Steve, Krishna, Rathna, Chitra, Jonathan and Jason’s Climb
To be honest, we had never heard of the Nasio Trust and came across it purely by chance.
I was looking at various websites hoping to find a worthwhile charity to support for the Kilimanjaro climb. I had wanted to attempt this climb for some 30 years or so after a friend told me about his experience but somehow never quite got round to it! I am now 63, my wife 65 and her sisters 60 and 62, so I figured if we didn’t do it this year we probably never would! Ed, our contact at Nasio Trust at the time, called us a “senior” group! In the event, we were joined by two of our sons, Jonathan (34) and Jason (27) which brought the average age down considerably!
We were very lucky to have Noah and his colleagues Paulo and Senga as guides. Each evening after dinner, Noah would come into the tent and tell us what was in store for the next day. He had a wonderfully reassuring voice and his best advice was always to take each day at a time and not to think about the summit. Jacob cooked us hot dinners each day and some days we even got a hot lunch. His cucumber soup really revived us. Good Luck served our food each day with a smile.
Day 4 was the low point. The ladies had been trekking all day and were thoroughly exhausted. The men had gone up lava tower and got back sooner. We were starting to think about options if the ladies decided to quit at this point. But after a night’s rest, somehow everyone was re-energised and we were back on track to base camp. At midnight, we made the final assault to the top, back in time for breakfast. Dawn rising over Kilimanjaro made it all worthwhile.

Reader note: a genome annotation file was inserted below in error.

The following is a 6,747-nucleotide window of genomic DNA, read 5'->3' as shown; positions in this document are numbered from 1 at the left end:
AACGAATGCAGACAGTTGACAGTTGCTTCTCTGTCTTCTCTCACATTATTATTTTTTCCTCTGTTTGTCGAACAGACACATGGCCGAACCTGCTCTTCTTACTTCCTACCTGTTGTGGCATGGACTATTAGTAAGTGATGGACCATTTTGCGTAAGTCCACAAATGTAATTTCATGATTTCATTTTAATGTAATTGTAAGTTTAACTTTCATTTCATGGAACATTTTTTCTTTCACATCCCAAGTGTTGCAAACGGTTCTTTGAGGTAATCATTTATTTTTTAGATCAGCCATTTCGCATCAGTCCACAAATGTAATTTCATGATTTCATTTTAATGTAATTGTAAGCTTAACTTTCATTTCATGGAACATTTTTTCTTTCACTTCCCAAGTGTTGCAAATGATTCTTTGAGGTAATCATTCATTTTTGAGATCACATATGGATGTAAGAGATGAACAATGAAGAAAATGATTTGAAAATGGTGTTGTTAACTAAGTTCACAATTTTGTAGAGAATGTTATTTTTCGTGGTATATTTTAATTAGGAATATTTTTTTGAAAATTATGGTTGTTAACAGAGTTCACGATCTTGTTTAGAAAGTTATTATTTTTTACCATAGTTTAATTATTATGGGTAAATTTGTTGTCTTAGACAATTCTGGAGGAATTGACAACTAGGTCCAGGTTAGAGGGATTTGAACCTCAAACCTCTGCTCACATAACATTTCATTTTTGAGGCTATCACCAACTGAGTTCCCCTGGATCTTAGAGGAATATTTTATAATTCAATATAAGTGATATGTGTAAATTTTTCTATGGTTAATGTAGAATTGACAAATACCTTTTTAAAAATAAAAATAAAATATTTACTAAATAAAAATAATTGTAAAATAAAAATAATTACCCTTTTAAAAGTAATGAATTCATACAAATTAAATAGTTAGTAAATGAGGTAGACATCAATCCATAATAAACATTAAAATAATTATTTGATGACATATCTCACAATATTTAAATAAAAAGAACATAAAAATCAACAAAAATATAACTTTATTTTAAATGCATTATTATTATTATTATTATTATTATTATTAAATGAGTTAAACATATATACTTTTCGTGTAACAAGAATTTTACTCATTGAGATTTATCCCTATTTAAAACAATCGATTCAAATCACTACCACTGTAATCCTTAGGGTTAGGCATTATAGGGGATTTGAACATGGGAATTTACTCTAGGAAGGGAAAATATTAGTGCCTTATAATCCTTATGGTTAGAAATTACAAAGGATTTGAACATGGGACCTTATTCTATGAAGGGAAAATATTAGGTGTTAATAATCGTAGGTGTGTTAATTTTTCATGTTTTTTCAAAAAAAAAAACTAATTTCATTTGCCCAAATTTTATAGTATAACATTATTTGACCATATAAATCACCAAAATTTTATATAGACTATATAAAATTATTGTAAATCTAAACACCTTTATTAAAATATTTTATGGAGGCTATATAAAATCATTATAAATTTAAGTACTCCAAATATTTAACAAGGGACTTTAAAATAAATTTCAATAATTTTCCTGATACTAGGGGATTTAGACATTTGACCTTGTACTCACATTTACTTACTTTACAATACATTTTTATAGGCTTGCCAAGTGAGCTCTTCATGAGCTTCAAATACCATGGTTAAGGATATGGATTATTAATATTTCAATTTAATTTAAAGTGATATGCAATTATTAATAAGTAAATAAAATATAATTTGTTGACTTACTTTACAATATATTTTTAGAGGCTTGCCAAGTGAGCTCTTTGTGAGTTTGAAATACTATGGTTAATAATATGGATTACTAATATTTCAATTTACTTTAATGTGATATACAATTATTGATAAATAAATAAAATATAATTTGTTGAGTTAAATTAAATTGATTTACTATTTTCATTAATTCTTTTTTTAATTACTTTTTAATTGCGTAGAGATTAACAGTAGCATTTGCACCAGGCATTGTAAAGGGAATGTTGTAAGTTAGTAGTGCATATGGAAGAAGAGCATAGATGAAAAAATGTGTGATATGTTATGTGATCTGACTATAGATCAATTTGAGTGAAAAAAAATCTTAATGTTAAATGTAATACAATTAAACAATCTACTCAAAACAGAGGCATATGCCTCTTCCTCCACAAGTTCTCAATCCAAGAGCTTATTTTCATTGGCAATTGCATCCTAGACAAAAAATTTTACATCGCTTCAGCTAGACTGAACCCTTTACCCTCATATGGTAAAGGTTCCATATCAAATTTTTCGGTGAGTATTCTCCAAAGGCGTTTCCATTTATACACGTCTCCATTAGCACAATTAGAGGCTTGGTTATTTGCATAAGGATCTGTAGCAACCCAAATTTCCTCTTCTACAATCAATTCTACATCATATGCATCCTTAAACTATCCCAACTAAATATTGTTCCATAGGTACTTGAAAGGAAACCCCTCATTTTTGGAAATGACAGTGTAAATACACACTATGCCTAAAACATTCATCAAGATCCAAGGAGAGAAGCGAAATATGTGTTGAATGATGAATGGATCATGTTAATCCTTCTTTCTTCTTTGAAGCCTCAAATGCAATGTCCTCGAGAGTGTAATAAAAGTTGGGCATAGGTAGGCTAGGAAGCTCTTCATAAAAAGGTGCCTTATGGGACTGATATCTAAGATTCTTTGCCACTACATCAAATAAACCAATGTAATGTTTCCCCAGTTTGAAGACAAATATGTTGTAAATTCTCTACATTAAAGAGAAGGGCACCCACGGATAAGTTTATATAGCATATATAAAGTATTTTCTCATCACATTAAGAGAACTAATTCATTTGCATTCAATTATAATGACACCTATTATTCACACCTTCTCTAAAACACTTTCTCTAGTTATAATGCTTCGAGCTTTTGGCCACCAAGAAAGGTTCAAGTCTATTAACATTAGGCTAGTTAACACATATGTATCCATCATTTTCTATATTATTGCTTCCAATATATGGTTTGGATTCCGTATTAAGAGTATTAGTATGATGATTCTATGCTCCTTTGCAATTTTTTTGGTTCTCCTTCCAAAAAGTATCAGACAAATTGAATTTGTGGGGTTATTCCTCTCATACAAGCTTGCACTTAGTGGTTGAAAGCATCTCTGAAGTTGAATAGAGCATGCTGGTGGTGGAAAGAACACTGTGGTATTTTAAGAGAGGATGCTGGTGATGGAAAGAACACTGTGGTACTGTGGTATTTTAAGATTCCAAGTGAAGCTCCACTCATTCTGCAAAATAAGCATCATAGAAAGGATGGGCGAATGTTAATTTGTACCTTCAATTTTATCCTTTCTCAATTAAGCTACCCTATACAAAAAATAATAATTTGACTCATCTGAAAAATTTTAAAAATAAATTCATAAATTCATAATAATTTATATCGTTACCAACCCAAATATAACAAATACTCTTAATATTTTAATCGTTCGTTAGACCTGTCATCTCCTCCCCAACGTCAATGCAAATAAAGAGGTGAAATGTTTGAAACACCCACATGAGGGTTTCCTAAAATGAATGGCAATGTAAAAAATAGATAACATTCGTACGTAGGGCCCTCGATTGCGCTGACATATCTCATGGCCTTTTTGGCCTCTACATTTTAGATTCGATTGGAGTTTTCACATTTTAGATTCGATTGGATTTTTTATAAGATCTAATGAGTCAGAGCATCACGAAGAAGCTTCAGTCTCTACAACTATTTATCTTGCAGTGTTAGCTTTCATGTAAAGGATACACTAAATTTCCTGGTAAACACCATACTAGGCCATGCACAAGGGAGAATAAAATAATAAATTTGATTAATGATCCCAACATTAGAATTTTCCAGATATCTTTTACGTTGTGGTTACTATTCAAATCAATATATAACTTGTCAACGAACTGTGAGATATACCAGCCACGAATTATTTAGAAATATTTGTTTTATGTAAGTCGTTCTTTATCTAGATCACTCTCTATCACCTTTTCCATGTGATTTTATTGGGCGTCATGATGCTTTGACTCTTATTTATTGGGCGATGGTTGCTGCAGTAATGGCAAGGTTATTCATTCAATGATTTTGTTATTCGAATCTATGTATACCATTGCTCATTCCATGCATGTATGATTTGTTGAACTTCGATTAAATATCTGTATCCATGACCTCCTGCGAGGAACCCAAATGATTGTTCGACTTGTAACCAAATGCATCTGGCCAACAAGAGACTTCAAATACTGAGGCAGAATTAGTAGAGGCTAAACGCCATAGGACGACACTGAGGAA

But the best was still to come! After a very long drive from Moshi to Nairobi, we flew to Kisumu not really knowing what to expect. A jovial driver called Matthias joked with us all the way until we arrived at Mumias and met a wonderful lady called Jane. There we heard the story of Moses, an abandoned baby found under a tree in a sugar plantation nearby, with ants crawling all over his tiny body. A saintly lady named Irene found him and called him Moses. Not content with simply rescuing this poor baby, she set up a home for abandoned or orphaned babies which, under the guidance of her daughter Nancy has transformed to the present day Nasio Trust. That was 13 years ago and we had the pleasure of meeting Moses who is now a fine strapping young man whose ambition is to be an airline pilot. I want to be the first to be flown in his plane!
Jane showed us the work the Trust is doing and for the next few days we were gobsmacked by what had been achieved.
Jane showed us the work the Trust is doing and for the next few days we were gobsmacked by what had been achieved. They have built up a self-sufficient community growing their own food, farming fish, managing beehives, culturing spirulina as a high protein supplement. We had a wonderful time teaching and playing with the kids in Noah’s ark and St Irene’s schools. We also visited the newly built medical centre and saw plans for the hospital. We chatted with volunteers doing research work at the project.
I can only repeat what a joy it was to see the healthy happy children who, without the support of the Trust, would stand little or no chance of a future. It made all our efforts worthwhile and made us realise how fortunate we are in our own homes living in the West. I hope others will be moved to support this fantastic project and that the Nasio Trust becomes more well known for the amazing work it is doing. I have attached a couple of photos out of hundreds that we took to cheer us all up!
Steve, Krishna, Rathna, Chitra, Jonathan and Jason